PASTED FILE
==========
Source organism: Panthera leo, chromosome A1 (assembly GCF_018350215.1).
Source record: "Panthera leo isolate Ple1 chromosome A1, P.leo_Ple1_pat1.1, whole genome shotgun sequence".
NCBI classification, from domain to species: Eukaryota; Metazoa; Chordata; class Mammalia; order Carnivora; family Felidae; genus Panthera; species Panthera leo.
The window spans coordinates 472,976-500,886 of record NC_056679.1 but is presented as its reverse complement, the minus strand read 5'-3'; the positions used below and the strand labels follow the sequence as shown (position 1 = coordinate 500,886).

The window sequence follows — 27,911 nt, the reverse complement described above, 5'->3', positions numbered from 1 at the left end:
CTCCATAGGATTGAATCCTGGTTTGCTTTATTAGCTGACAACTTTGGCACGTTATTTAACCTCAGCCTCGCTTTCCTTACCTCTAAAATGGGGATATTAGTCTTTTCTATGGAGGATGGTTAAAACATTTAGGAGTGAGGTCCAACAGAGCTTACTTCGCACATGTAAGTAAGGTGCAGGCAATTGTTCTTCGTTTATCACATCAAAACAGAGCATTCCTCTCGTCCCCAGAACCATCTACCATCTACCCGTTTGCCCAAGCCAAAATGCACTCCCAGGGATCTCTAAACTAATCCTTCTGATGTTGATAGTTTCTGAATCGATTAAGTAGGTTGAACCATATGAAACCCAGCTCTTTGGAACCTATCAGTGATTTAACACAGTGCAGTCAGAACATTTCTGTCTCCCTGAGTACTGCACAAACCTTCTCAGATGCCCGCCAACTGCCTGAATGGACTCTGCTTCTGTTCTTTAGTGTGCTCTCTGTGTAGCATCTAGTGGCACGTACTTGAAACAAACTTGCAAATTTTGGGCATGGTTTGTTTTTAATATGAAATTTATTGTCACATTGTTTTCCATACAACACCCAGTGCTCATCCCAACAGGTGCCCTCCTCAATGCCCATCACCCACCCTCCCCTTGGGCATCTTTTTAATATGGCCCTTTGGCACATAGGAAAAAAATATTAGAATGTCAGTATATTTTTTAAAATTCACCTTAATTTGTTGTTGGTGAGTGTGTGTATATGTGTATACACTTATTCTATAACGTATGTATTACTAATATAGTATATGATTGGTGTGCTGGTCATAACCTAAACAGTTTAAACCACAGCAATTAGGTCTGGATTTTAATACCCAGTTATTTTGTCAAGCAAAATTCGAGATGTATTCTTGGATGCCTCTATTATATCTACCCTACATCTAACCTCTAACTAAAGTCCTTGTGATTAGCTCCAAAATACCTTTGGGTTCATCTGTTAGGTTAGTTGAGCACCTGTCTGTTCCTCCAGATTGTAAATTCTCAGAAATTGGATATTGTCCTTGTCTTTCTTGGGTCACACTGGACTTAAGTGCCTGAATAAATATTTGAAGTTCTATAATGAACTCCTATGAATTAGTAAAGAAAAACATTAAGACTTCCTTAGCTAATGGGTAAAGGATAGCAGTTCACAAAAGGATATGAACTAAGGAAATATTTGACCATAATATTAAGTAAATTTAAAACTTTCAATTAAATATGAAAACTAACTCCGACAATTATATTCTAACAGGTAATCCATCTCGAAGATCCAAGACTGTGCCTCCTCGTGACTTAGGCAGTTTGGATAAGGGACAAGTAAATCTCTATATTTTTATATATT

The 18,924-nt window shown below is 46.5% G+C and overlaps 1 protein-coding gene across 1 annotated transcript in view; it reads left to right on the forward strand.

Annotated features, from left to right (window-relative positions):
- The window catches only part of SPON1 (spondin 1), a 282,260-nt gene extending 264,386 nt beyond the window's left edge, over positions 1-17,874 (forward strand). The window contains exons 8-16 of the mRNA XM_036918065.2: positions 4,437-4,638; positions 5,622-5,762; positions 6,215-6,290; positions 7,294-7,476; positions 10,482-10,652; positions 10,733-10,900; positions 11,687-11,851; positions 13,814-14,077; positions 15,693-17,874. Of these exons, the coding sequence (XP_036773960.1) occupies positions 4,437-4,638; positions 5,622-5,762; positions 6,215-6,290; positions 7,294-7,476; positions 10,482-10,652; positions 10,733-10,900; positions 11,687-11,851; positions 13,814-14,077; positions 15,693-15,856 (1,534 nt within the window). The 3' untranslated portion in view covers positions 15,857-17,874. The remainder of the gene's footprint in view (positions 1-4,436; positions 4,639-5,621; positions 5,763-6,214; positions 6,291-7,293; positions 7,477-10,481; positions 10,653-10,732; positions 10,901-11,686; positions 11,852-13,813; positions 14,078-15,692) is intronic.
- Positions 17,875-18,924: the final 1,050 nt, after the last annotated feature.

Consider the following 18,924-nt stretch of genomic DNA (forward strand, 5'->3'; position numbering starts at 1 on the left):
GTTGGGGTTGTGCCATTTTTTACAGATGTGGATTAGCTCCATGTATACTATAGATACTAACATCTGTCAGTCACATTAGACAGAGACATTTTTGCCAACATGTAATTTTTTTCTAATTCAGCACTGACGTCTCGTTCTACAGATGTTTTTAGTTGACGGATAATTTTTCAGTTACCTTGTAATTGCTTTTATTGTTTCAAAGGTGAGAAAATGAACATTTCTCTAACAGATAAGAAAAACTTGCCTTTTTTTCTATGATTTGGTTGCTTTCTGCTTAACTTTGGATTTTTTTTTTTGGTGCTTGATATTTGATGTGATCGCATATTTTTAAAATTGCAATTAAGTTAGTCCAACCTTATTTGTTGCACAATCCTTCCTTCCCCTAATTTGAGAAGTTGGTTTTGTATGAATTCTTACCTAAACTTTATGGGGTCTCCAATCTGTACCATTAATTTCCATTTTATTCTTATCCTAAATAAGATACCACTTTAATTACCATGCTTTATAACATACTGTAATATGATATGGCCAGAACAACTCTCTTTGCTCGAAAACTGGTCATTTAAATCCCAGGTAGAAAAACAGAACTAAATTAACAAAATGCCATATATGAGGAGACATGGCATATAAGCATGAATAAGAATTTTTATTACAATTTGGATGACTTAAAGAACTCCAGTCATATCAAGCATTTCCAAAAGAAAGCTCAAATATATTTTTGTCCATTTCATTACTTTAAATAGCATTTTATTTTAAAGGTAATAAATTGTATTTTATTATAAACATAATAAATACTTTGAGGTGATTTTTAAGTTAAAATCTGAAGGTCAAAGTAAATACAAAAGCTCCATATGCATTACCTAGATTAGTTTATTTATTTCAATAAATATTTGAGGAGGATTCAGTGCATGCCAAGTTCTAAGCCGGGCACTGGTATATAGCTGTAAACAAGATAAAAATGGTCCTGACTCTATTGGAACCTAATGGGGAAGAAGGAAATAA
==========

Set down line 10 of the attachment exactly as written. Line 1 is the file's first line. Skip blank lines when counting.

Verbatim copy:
- Positions 17,875-18,924: the final 1,050 nt, after the last annotated feature.